Watch young David Attenborough try to piece together a massive broken egg shell (given to him by locals) in this 1961 clip from Zoo Quest to Madagascar: The Elephant Bird Egg.

The Elephant Bird was a large, ostrich or emu-like, flightless bird that lived on the island of Madagascar until its extinction, likely in the 17th or 18th century. How tall was it? From Wikipedia

Aepyornis, believed to have been more than 3 m (10 ft) tall and weighing close to 400 kg (880 lb), was at the time the world’s largest bird. Remains of Aepyornis adults and eggs have been found; in some cases the eggs have a circumference of more than 1 m (3 ft 3 in) and a length up to 34 cm (13 in). The egg volume is about 160 times greater than that of a chicken egg.

Below, Sir David visits the Elephant Bird’s skeleton in a museum in the capital city of Antananarivo:

In the archives, Madagascar’s Giraffe Weevilweaver birds weaving and dancing Clark’s Grebes.

This magnetically-controlled micro-robot is in charge of gluing things. That magnetically-controlled micro-robot is in charge of placing carbon rods. Together they might build a small yet strong tiny truss that can hold 1kg (2.2lbs). Sounds like cool robot news, right?

How does 1,000 of these micro-robots working together sound? According to SRI International and DARPA, it sounds (and has been proven) possible. It’s called DiaMagnetic Micro Manipulation. Via re/code

The research powerhouse says the bots can construct lightweight, high-strength structures; handle tiny electrical components; carry out chemistry on a chip; and perform many other manufacturing tasks. Eventually, they expect that the machines, the smallest of which are no thicker than a dime, will even be able to build smaller versions of themselves.

“The vision is to have an army of ants under your control,” said Annjoe Wong-Foy, senior research engineer at the Menlo Park, Calif., institute.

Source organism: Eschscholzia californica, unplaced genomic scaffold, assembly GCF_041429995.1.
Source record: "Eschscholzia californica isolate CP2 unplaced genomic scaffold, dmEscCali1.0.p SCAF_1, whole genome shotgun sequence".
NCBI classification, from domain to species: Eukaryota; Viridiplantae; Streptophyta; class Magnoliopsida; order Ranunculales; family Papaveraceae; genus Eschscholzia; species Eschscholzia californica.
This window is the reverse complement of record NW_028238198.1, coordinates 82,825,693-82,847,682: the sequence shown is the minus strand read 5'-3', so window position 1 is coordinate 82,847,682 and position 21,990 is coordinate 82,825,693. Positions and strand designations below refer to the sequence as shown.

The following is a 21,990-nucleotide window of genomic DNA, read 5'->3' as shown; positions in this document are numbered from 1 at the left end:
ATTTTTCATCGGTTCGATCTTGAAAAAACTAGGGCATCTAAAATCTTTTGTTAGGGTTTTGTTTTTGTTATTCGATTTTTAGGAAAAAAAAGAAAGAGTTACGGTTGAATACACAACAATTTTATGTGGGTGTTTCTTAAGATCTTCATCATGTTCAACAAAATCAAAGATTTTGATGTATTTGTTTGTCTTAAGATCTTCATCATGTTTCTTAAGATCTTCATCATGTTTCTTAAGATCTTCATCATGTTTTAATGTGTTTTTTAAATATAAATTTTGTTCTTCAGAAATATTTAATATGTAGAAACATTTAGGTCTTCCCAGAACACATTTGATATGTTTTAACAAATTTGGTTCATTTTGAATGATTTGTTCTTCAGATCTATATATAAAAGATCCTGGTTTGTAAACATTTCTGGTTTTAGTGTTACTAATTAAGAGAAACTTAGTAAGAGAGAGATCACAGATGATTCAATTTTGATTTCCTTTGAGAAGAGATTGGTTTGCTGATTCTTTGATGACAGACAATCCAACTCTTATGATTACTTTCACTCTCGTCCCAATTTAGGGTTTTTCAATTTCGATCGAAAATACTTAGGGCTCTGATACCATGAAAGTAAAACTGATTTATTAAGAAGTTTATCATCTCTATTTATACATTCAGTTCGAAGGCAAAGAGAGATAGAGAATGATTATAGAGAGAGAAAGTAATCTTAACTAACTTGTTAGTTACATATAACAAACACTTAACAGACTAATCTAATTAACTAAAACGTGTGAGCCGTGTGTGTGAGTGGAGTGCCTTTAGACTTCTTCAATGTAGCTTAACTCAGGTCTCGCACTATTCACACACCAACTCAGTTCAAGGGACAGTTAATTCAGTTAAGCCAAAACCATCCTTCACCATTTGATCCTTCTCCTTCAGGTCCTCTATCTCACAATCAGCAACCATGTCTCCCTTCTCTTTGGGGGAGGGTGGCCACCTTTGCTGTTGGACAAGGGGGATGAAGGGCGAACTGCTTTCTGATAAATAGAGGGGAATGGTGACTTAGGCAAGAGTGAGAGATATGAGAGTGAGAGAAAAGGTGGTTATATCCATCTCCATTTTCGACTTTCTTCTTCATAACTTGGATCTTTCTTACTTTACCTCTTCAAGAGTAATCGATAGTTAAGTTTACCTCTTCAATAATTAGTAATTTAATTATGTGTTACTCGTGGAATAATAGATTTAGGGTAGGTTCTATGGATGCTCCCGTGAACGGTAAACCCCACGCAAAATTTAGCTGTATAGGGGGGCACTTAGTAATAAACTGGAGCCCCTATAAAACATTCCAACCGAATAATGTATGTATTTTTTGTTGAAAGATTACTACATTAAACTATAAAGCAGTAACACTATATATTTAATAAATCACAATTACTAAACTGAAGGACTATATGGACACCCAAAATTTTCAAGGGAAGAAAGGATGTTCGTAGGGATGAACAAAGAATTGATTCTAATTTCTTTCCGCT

File this under Swarm RoboticsHow does it work? Highly-localized magnetic fields help drive the robots speedily over circuit board surfaces so that they can accomplish their individual tasks.

What would you build with micro-robots?

In the archives: Flight Assembled Architecturea swarm of nano quadrotors, and all kinds of swarms. And for extra fun: Micromachines.

via @themexican.

Swim in a reef off the coast of Thailand’s Ko Phi Phi Ley where critically endangered Hawksbill turtles have a stronger population than in most places. Earth Touch cameraman Stewart Whitfield narrates his underwater adventure, observing glass fish, a flatworm, java rabbitfish, long-fin bannerfish, and this Hawksbill turtle as it snacks on a jellyfish.

In the archives: videos of more turtles and more jellies.

The Egg Painter, a beautiful profile of Elena Craciunescu and the traditional Easter egg painting that she skillfully enjoys in a small village in Romania’s northern region of Bukovina. Filmed by Prague-based Titus-Armand.

A friend of ours just recently learned how to create eggs like these. In Ukrainian, the folk art is called Pysanky, from the word pysanka and the verb pysaty, meaning to write. In this case, the writing is in beeswax, similar to batik. It’s a traditional art form in many countries across Eastern Europe.

You can read more at NPR’s The Salt, see more examples at Katya Trischuk’s Etsy Shop, and yay! There’s a DIY at Instructables.

In the archives: more eggs and a few more cultural traditions.

via @Colossal.